6. End-to-end simulation results – stationary r0 turbulence

We now propose to analyze and verify the end-to-end performance when switching from the conventional command matrix Rec to the OGC-updated Λ−1 ⋅ Rec. This section covers stationary turbulence conditions, where wind speed, r0, and L0 remain constant over time for each numerical simulation. The simulated RTC is however not aware of any parameter of the turbulence and operates autonomously.

A key point to assess is the improvement in end-to-end metrics regardless of any other multiplicative factor, typically the loop scalar gain, which may often be the first parameter manually or automatically tuned to maximize AO performance. Here, the AO performance is measured in terms of the science channel long-exposure Strehl ratio (SR), in the H infrared band (1650 nm). Section 6.1 presents the simulation protocol used and Sect. 6.2 covers the results and discussions of these stationary turbulence cases. Dynamic evolution is treated in Sect. 7.

As discussed in Sect. 4.1, we do not consider the modulation parameter as an optimization in this paper, and rather base our choice of 4 on previous design analyses. We believe this choice to be of relevance, as most ongoing AO designs with PWFSs are sensitivity-driven, and aim for small modulation radii. Furthermore, a demonstration of the benefits of modal OG compensation – whether through the proposed dithering method or another – at lower modulation radii at which the pyramid is more prone to nonlinearity provides us with confidence of the applicability for potential improvements at larger modulations.

6.1. Simulation protocol

To describe the numerical simulation protocol used for our OGC-versus-scalar gain optimization experiments, it is useful to first describe two sequences that are recurringly used hereafter. The OGC update sequence is the process of noise assessment, dithering, and reconstructor update. The bootstrap sequence is the method by which we obtain condition-appropriate OGCs when cold-starting the AO system.

OGC update sequence. An OGC update sequence is the practical implementation of the dithering process described in Sect. 5. While the AO is operating in closed-loop: (1) The command matrix is updated so as to reduce the gain of dithered modes ψi by a factor 8.0. (2) Noise assessment is computed from a 500 ms (a 500 Hz frame rate is assumed) set of closed-loop slopes, from which dithering amplitudes are derived, as per Eqs. (16) and (17). (3) The command matrix is reset to its original value; the loop is run for 100 ms, catching up any drift in the ψi modes. (4) The command matrix is updated again to relieve control of the ψi; the dithering sequence is performed, lasting 500 ms. (5) New OGCs are computed with the interpolation method described in Sect. 5.5. The new command matrix is computed using these new modal gain coefficients, possibly weighted as per Eq. (18).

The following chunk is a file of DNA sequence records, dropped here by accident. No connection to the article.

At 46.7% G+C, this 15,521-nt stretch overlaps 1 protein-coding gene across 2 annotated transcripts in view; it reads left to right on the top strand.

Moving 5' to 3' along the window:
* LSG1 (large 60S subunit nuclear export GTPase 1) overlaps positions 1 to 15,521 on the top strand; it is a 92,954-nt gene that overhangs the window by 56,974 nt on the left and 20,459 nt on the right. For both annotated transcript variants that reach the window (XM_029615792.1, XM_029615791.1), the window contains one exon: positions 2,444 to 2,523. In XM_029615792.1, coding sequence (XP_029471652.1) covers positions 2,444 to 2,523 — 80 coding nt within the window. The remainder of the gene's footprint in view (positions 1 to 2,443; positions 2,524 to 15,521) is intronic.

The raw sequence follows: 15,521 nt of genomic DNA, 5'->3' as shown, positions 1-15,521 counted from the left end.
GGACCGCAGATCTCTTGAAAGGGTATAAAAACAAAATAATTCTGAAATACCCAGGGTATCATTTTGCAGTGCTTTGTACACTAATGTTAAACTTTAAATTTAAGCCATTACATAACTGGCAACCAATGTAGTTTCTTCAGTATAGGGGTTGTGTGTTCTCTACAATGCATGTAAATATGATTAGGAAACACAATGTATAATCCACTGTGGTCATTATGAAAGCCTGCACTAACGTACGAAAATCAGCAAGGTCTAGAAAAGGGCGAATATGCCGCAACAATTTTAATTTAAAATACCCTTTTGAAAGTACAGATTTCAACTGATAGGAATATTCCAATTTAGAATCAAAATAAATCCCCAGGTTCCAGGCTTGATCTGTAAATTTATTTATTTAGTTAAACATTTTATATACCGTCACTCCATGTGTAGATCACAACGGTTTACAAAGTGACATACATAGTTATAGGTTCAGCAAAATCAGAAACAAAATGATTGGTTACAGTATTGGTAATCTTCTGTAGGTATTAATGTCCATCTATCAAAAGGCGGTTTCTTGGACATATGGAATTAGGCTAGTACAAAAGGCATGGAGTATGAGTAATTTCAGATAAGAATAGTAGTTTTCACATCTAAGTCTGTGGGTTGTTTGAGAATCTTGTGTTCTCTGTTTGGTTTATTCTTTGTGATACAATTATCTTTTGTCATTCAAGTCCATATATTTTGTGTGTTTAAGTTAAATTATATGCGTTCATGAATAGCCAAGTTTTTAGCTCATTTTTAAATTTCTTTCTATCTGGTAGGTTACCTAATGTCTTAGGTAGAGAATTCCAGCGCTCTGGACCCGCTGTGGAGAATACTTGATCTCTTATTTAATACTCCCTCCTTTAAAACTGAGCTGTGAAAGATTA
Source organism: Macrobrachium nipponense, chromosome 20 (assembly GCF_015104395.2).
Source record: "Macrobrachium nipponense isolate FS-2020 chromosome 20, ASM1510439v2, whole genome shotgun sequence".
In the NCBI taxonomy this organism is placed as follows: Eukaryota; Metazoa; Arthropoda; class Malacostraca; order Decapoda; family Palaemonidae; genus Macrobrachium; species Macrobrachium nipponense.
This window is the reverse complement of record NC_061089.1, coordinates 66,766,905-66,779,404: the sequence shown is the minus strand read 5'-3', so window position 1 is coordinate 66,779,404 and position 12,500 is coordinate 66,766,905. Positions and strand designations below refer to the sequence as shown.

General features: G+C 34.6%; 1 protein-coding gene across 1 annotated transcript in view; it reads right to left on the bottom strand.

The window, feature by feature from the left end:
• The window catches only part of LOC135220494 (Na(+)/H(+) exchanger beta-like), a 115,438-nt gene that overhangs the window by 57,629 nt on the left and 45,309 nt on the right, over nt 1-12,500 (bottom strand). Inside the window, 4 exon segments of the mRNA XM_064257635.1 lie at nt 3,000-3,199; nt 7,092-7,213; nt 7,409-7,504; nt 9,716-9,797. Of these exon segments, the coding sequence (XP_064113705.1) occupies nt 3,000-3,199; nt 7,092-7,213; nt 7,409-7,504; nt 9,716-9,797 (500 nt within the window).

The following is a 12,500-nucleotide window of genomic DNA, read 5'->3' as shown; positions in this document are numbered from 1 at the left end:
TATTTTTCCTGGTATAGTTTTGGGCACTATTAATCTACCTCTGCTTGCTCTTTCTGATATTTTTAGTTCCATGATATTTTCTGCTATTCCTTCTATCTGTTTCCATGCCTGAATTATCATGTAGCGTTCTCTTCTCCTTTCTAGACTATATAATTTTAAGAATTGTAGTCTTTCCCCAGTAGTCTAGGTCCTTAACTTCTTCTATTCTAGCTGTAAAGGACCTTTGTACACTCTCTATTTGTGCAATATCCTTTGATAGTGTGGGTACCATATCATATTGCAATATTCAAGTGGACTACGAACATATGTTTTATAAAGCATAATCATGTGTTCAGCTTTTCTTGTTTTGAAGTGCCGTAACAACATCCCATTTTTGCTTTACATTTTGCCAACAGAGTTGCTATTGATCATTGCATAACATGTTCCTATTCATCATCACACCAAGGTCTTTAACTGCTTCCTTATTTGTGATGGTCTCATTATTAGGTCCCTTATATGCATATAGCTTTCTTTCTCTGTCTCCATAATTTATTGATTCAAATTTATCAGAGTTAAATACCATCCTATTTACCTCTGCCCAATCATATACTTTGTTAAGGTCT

Bootstrap sequence. When initially closing the loop, we generally assume we have no prior information on atmospheric conditions, and therefore we always start with OGCs set to 1. From there, convergence on situation-appropriate automatic OGCs is achieved through repeating the following sequence three times: with the integrator gain set to 0.5, we (1) close the loop with no other action for 0.2 s and (2) perform an OGC update sequence. We find that 0.2 s is a sufficient time to reach a steady-state regime from a flat DM, or after any update of the command matrix. With the three repetitions of the OGC update sequence, the total length of the bootstrap sequence is 3.9 s; the repetitions are merely a safeguard to ensure convergence of the automatic OGCs, yet in most cases the AO is almost optimally operational after one or two passes, depending on the current seeing.

Overall, for the end-to-end simulations, we first set the atmospheric r0; then for the automatic, weighted OGCs, a complete bootstrap sequence is performed. Once OGCs are set, the integrator gain g is set to the test value and the loop is closed from a flat DM for 200 ms, after which a long-exposure PSF is recorded lasting one second. Strehl ratios are computed from this PSF, and error bars are estimated from the standard deviation of wavefront errors across all frames using the Maréchal approximation.